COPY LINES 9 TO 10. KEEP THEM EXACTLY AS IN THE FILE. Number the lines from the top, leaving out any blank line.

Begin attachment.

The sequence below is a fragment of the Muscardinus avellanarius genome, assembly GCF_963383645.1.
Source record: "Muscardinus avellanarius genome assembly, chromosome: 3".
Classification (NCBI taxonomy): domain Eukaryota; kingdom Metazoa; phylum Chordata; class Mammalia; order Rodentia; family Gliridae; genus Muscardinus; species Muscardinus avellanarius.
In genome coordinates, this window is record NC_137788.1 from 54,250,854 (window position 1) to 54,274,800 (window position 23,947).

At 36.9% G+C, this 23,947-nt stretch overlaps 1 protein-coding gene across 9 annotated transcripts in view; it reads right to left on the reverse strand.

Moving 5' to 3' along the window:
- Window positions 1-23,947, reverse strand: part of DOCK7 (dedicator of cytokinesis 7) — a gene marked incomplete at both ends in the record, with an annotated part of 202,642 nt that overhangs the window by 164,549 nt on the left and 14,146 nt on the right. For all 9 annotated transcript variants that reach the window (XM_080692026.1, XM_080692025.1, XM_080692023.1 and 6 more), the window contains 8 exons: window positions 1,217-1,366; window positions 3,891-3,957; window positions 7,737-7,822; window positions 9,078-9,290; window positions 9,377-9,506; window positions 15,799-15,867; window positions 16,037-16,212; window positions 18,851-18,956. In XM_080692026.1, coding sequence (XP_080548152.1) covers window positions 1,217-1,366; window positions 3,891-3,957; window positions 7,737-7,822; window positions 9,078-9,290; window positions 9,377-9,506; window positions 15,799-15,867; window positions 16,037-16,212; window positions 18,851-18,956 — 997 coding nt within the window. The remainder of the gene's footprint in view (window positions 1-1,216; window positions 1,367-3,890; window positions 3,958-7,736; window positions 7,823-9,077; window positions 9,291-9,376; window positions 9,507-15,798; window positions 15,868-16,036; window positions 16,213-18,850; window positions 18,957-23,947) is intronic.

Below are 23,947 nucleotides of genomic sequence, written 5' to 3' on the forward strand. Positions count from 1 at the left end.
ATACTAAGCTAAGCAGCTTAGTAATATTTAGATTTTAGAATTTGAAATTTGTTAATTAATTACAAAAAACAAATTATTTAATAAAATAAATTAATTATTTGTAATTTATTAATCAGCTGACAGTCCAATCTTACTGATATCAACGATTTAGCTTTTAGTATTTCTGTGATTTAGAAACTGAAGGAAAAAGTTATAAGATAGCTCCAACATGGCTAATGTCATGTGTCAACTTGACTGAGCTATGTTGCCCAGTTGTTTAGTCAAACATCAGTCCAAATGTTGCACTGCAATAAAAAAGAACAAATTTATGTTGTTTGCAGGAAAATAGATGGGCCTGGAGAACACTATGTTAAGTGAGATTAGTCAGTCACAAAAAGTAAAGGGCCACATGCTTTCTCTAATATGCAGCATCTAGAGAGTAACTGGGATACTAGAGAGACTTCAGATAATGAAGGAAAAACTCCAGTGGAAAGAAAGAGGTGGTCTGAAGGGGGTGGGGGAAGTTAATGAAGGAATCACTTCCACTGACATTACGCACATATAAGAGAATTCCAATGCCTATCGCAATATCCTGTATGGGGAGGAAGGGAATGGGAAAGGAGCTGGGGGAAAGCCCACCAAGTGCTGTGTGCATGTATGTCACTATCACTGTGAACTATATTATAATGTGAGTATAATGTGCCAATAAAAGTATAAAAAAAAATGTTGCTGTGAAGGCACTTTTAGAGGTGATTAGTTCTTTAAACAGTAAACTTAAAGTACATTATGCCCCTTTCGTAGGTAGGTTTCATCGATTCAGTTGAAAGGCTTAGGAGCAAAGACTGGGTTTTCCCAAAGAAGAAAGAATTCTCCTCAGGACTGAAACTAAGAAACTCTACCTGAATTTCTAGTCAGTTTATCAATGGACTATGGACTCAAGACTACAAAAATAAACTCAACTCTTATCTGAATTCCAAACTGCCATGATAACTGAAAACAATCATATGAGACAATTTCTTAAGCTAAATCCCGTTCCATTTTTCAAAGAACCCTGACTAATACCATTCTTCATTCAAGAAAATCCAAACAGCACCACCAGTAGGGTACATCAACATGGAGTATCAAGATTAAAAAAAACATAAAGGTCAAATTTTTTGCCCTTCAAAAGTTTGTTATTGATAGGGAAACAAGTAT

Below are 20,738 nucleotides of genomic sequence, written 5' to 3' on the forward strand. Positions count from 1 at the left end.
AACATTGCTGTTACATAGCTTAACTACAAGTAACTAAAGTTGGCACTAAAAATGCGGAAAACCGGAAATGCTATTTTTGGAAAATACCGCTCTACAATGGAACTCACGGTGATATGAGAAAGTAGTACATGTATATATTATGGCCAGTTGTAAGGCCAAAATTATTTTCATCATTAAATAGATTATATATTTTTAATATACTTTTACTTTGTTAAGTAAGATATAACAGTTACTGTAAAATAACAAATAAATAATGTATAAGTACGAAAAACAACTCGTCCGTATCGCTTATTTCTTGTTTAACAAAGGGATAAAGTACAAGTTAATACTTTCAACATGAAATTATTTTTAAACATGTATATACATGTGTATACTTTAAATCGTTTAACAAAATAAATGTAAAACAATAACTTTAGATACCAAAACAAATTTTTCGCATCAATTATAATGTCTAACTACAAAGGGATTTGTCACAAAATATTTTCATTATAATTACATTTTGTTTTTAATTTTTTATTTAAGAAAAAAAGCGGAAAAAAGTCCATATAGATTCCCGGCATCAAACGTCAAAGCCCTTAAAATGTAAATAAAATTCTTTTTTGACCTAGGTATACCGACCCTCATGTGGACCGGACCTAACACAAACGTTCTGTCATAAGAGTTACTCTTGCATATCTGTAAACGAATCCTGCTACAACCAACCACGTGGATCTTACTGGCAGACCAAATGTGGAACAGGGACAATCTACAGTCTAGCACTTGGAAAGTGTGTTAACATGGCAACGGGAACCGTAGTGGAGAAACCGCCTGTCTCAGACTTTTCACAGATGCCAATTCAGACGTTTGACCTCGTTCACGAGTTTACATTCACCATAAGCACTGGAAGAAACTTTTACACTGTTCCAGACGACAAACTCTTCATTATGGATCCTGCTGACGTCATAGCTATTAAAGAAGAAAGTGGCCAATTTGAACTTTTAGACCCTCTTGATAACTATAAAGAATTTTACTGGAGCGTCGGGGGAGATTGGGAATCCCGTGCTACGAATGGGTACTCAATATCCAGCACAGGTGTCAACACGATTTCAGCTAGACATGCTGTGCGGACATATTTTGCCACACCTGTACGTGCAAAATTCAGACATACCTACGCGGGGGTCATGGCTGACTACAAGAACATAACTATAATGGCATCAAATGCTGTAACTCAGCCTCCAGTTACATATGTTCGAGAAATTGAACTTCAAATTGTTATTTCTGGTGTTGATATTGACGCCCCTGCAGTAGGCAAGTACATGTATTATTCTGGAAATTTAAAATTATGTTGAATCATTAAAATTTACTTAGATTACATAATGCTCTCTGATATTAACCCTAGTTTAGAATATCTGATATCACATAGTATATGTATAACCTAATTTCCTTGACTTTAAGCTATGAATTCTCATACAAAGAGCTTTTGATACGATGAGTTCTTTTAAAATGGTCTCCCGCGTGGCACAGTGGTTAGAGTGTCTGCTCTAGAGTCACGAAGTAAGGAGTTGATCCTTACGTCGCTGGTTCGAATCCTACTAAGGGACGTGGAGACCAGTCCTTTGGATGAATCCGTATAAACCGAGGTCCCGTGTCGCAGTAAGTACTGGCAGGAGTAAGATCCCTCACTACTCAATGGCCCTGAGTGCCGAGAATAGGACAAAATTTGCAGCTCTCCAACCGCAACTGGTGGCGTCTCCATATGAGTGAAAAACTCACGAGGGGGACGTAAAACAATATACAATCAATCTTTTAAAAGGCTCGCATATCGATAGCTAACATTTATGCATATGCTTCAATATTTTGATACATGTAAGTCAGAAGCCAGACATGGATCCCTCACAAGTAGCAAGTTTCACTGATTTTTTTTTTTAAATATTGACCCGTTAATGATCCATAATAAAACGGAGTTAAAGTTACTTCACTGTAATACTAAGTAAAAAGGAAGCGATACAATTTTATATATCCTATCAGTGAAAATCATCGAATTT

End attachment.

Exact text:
ATACTAAGCTAAGCAGCTTAGTAATATTTAGATTTTAGAATTTGAAATTTGTTAATTAATTACAAAAAACAAATTATTTAATAAAATAAATTAATTATTTGTAATTTATTAATCAGCTGACAGTCCAATCTTACTGATATCAACGATTTAGCTTTTAGTATTTCTGTGATTTAGAAACTGAAGGAAAAAGTTATAAGATAGCTCCAACATGGCTAATGTCATGTGTCAACTTGACTGAGCTATGTTGCCCAGTTGTTTAGTCAAACATCAGTCCAAATGTTGCACTGCAATAAAAAAGAACAAATTTATGTTGTTTGCAGGAAAATAGATGGGCCTGGAGAACACTATGTTAAGTGAGATTAGTCAGTCACAAAAAGTAAAGGGCCACATGCTTTCTCTAATATGCAGCATCTAGAGAGTAACTGGGATACTAGAGAGACTTCAGATAATGAAGGAAAAACTCCAGTGGAAAGAAAGAGGTGGTCTGAAGGGGGTGGGGGAAGTTAATGAAGGAATCACTTCCACTGACATTACGCACATATAAGAGAATTCCAATGCCTATCGCAATATCCTGTATGGGGAGGAAGGGAATGGGAAAGGAGCTGGGGGAAAGCCCACCAAGTGCTGTGTGCATGTATGTCACTATCACTGTGAACTATATTATAATGTGAGTATAATGTGCCAATAAAAGTATAAAAAAAAATGTTGCTGTGAAGGCACTTTTAGAGGTGATTAGTTCTTTAAACAGTAAACTTAAAGTACATTATGCCCCTTTCGTAGGTAGGTTTCATCGATTCAGTTGAAAGGCTTAGGAGCAAAGACTGGGTTTTCCCAAAGAAGAAAGAATTCTCCTCAGGACTGAAACTAAGAAACTCTACCTGAATTTCTAGTCAGTTTATCAATGGACTATGGACTCAAGACTACAAAAATAAACTCAACTCTTATCTGAATTCCAAACTGCCATGATAACTGAAAACAATCATATGAGACAATTTCTTAAGCTAAATCCCGTTCCATTTTTCAAAGAACCCTGACTAATACCATTCTTCATTCAAGAAAATCCAAACAGCACCACCAGTAGGGTACATCAACATGGAGTATCAAGATTAAAAAAAACATAAAGGTCAAATTTTTTGCCCTTCAAAAGTTTGTTATTGATAGGGAAACAAGTAT

Below are 20,738 nucleotides of genomic sequence, written 5' to 3' on the forward strand. Positions count from 1 at the left end.